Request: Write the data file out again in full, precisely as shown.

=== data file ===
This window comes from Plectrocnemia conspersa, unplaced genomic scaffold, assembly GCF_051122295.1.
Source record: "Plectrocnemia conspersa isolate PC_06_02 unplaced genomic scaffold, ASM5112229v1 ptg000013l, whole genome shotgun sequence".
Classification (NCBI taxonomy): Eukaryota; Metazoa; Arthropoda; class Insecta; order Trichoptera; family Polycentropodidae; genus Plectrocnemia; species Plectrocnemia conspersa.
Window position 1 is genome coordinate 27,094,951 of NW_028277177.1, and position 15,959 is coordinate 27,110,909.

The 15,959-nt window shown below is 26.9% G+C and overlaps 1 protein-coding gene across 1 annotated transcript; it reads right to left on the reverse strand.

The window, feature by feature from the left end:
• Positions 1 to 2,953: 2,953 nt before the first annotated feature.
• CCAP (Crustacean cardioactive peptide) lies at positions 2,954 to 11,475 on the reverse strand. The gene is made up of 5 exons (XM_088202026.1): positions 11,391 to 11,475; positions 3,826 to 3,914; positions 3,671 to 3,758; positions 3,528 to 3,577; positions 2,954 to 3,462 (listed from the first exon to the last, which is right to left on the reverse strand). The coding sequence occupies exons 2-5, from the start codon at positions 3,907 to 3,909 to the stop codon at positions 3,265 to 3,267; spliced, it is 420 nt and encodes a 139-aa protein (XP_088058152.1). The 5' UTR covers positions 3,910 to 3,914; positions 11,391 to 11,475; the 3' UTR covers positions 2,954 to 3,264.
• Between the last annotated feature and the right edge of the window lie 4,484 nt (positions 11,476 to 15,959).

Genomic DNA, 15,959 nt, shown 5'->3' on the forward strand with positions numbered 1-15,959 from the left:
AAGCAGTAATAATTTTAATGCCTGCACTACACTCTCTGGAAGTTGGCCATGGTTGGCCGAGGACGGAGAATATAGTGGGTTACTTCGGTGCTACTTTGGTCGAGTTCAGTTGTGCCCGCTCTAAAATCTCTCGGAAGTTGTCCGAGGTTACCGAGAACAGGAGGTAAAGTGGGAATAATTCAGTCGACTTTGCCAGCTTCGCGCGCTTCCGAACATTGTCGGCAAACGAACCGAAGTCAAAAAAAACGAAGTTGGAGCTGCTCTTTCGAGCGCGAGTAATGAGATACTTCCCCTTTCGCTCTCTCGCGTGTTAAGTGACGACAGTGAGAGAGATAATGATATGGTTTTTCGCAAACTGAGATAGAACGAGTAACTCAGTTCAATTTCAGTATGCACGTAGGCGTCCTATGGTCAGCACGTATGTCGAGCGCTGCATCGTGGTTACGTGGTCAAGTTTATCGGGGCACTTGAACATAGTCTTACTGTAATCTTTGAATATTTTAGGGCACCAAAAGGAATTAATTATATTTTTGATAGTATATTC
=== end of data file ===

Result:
This window comes from Plectrocnemia conspersa, unplaced genomic scaffold, assembly GCF_051122295.1.
Source record: "Plectrocnemia conspersa isolate PC_06_02 unplaced genomic scaffold, ASM5112229v1 ptg000013l, whole genome shotgun sequence".
Classification (NCBI taxonomy): Eukaryota; Metazoa; Arthropoda; class Insecta; order Trichoptera; family Polycentropodidae; genus Plectrocnemia; species Plectrocnemia conspersa.
Window position 1 is genome coordinate 27,094,951 of NW_028277177.1, and position 15,959 is coordinate 27,110,909.

The 15,959-nt window shown below is 26.9% G+C and overlaps 1 protein-coding gene across 1 annotated transcript; it reads right to left on the reverse strand.

The window, feature by feature from the left end:
• Positions 1 to 2,953: 2,953 nt before the first annotated feature.
• CCAP (Crustacean cardioactive peptide) lies at positions 2,954 to 11,475 on the reverse strand. The gene is made up of 5 exons (XM_088202026.1): positions 11,391 to 11,475; positions 3,826 to 3,914; positions 3,671 to 3,758; positions 3,528 to 3,577; positions 2,954 to 3,462 (listed from the first exon to the last, which is right to left on the reverse strand). The coding sequence occupies exons 2-5, from the start codon at positions 3,907 to 3,909 to the stop codon at positions 3,265 to 3,267; spliced, it is 420 nt and encodes a 139-aa protein (XP_088058152.1). The 5' UTR covers positions 3,910 to 3,914; positions 11,391 to 11,475; the 3' UTR covers positions 2,954 to 3,264.
• Between the last annotated feature and the right edge of the window lie 4,484 nt (positions 11,476 to 15,959).

Genomic DNA, 15,959 nt, shown 5'->3' on the forward strand with positions numbered 1-15,959 from the left:
AAGCAGTAATAATTTTAATGCCTGCACTACACTCTCTGGAAGTTGGCCATGGTTGGCCGAGGACGGAGAATATAGTGGGTTACTTCGGTGCTACTTTGGTCGAGTTCAGTTGTGCCCGCTCTAAAATCTCTCGGAAGTTGTCCGAGGTTACCGAGAACAGGAGGTAAAGTGGGAATAATTCAGTCGACTTTGCCAGCTTCGCGCGCTTCCGAACATTGTCGGCAAACGAACCGAAGTCAAAAAAAACGAAGTTGGAGCTGCTCTTTCGAGCGCGAGTAATGAGATACTTCCCCTTTCGCTCTCTCGCGTGTTAAGTGACGACAGTGAGAGAGATAATGATATGGTTTTTCGCAAACTGAGATAGAACGAGTAACTCAGTTCAATTTCAGTATGCACGTAGGCGTCCTATGGTCAGCACGTATGTCGAGCGCTGCATCGTGGTTACGTGGTCAAGTTTATCGGGGCACTTGAACATAGTCTTACTGTAATCTTTGAATATTTTAGGGCACCAAAAGGAATTAATTATATTTTTGATAGTATATTC